Draft – Five videos and a newly commissioned work by Aria Dean
During six weeks, six exclusive videos by Aria Dean are published every Thursday. Each available for seven days only, the works will propose a panorama of Dean’s recent video work. This selection will culminate with a newly commissioned piece, published on April 30, on Aria Dean’s current project Bone Draft.
From May 7, 2020 on: Bone Draft, 2020
Dean’s video Bone Draft introduces a new entity in the artist’s sculptural and video practice. The short video is the first instance in an evolving process-driven series of works centering on a 3D animated proxy object that takes on the appearance of a kudzu vine, an invasive parasitic plant that grows rampantly in the Southeastern United States and looms large in popular imagination, appearing throughout Southern literature as well in post-apocalyptic imagery. Here, the vine flails in non-directional space, accompanied by a composition by composer Evan Zierk.
The vine’s movements are generated from motion capture data of the artist dancing, compressing Dean’s temporally successive movements into a singular time-space. The parasite’s life is dependent on the artist’s movement, but obfuscates its human origins.
The artist is converted into a non-human entity, mummified in her proxy, and modeling a weird affinity or porosity between artist-as-maker, artist-as-product, artist-as-subject and between the artwork as representational object and as a process itself.
Zierk’s composition–also titled Bone Draft–made in conversation with Dean, haunts the object’s already gothic presence. Beginning with Dean’s request to incorporate elements from Camille Saint Saëns’s Danse Macabre, Zierk uses intensive audio processing and manipulations, working with different arrangements of Danse Macabre, as well as midi-data of the piece itself as source material to produce music from the debris of other music. Much like the proxy object it envelopes, the composition compresses timeframes, here spanning the medieval, classical, and contemporary. The piece also, like the object, constitutes itself parasitically. “Even before materializing or becoming signal, the sonorous – sound – in order to be must leave a trace. Like a parasite, in order to exist it first of all needs a host.” (from The Order of Sounds by Francois Bonnet).
Aria Dean (b. 1993) is an artist, writer and curator based in New York and Los Angeles. She is Editor and Curator of Rhizome.. Dean’s writing has been featured in Texte zur Kunst, e-flux, Artforum, Art in America, Kaleidoscope and many other publications.
Dean will present a new play for The Hammer Museum’s 2020 Made in L.A. Biennial. In spring 2020, she will have present a solo exhibition with Greene Naftali (New York).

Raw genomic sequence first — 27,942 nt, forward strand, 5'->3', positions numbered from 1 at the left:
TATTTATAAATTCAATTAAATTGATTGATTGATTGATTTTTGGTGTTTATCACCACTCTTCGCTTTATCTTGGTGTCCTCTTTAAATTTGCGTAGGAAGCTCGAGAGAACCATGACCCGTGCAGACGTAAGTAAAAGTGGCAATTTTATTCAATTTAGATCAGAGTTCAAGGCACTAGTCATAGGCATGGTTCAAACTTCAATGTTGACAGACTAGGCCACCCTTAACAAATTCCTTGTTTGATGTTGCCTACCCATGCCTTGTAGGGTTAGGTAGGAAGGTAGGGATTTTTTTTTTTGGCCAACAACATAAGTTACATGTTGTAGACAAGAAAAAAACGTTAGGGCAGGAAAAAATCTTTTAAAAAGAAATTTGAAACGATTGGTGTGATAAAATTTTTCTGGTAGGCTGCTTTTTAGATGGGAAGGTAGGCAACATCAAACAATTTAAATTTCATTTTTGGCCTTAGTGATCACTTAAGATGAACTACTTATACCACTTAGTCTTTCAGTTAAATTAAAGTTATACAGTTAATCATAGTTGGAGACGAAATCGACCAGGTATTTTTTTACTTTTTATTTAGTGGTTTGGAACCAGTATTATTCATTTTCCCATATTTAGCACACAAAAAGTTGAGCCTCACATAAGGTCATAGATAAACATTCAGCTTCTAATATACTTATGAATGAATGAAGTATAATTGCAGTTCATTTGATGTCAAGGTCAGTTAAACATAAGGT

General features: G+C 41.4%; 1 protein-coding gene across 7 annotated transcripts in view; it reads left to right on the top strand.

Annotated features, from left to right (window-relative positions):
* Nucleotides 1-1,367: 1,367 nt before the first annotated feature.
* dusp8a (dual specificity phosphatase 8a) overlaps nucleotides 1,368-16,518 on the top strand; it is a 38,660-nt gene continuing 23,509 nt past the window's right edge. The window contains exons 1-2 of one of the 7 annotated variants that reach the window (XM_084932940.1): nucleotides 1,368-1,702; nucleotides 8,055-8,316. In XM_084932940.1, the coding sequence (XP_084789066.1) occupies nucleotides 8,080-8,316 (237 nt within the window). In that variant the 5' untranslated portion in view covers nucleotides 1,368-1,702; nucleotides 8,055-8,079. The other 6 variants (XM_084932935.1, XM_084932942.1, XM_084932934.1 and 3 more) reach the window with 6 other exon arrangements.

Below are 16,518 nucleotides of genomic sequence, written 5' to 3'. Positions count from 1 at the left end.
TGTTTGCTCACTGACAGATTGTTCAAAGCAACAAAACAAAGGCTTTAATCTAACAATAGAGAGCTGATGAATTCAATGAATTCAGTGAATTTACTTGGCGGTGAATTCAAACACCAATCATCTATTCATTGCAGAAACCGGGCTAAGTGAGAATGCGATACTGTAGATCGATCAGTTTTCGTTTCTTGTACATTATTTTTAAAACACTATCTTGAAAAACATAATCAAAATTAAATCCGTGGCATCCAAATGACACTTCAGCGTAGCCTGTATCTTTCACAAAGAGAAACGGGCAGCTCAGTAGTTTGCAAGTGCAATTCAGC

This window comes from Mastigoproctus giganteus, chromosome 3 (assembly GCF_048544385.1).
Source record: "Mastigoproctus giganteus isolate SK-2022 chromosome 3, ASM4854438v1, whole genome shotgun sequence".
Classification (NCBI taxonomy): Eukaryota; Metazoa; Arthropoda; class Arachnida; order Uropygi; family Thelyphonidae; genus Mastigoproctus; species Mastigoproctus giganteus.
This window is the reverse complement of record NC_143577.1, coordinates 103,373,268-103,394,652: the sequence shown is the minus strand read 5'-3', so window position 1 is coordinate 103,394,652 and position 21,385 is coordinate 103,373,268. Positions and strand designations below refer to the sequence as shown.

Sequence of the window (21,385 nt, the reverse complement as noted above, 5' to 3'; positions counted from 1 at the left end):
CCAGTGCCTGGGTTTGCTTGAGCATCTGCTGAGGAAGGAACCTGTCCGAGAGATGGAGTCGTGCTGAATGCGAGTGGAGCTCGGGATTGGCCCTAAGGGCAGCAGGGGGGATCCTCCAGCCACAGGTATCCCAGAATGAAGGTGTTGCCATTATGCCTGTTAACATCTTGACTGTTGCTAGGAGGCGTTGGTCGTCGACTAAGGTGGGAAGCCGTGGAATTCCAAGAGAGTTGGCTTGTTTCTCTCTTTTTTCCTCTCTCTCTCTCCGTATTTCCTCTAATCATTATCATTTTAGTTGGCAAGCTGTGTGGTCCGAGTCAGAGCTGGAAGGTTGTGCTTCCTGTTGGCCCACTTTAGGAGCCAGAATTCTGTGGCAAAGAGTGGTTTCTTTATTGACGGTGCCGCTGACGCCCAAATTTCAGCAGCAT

Bone Draft, 2020
Video by Aria Dean
Music: Bone Draft by Evan Zierk
Made with additional support from a Pioneer Works Tech Residency
March 19–25, 2020: Eulogy for a Black Mass, 2017
This narrated compilation overlays videos shared on social media with a voiceover that interrogates the structures that shape the meaning and perception of blackness. At the center of Dean’s investigation are online memes, which the artist compares to blackness, as they may be both understood as dynamic entities that circulate through networks, reflecting each other in their mutability.
March 26–April 1, 2020: (meta)models “I” is a crowd (demo), 2019
(meta)models “I” is a crowd (demo) references the visual language of hip-hop music videos. Dean considers the cinematic structure of such videos and its role in producing not only images of black subjects, but also a palpably black cinematic experience. She peels away the genre’s many iconographic and symbolic layers to map the structural relationships that fix the racialized subject.
April 2–8, 2020: A River Called Death, 2017
A River Called Death belongs to a body of works that focus on Mississippi’s Yazoo River and its surroundings—the birthplace of her paternal grandfather—as a means of exploring the real and imagined legacy of the American South. The video intercuts her own footage of the river with a jarring “censor bleep” and a subtitled fictional narrative about a ghostly man. With its disjointed juxtaposition of image, sound, and text, A River Called Death points to visual media’s complex role in articulating the conditions of blackness.
April 9–15, 2020: But as one… (rework, feat.), 2019
Bracing Dean’s practice is the enduring question of what constitutes an ontology of blackness. This question is rendered explicit in this video of densely edited crowd scenes, plucked from hip-hop and rap music videos and transferred to black and white. In these tightly sequenced, soundless videos, Dean approaches a kind of hip-hop structuralism in which moving-image assemblages magnify the peculiar ontological condition at hand.
April 16–29, 2020: Production for a Circle, 2019
In Production for a Circle, two young, fashionable couples convene for dinner and everything loses its shape. The four characters pass through a crisis of subjecthood, causing them to lose sight of themselves, of each other, and of the boundaries between them. This video is the documentation of the premiere of this piece, held in October 2019 at Centre d’Art Contemporain Genève.
All works courtesy of the artist and Chateau Shatto, Los Angeles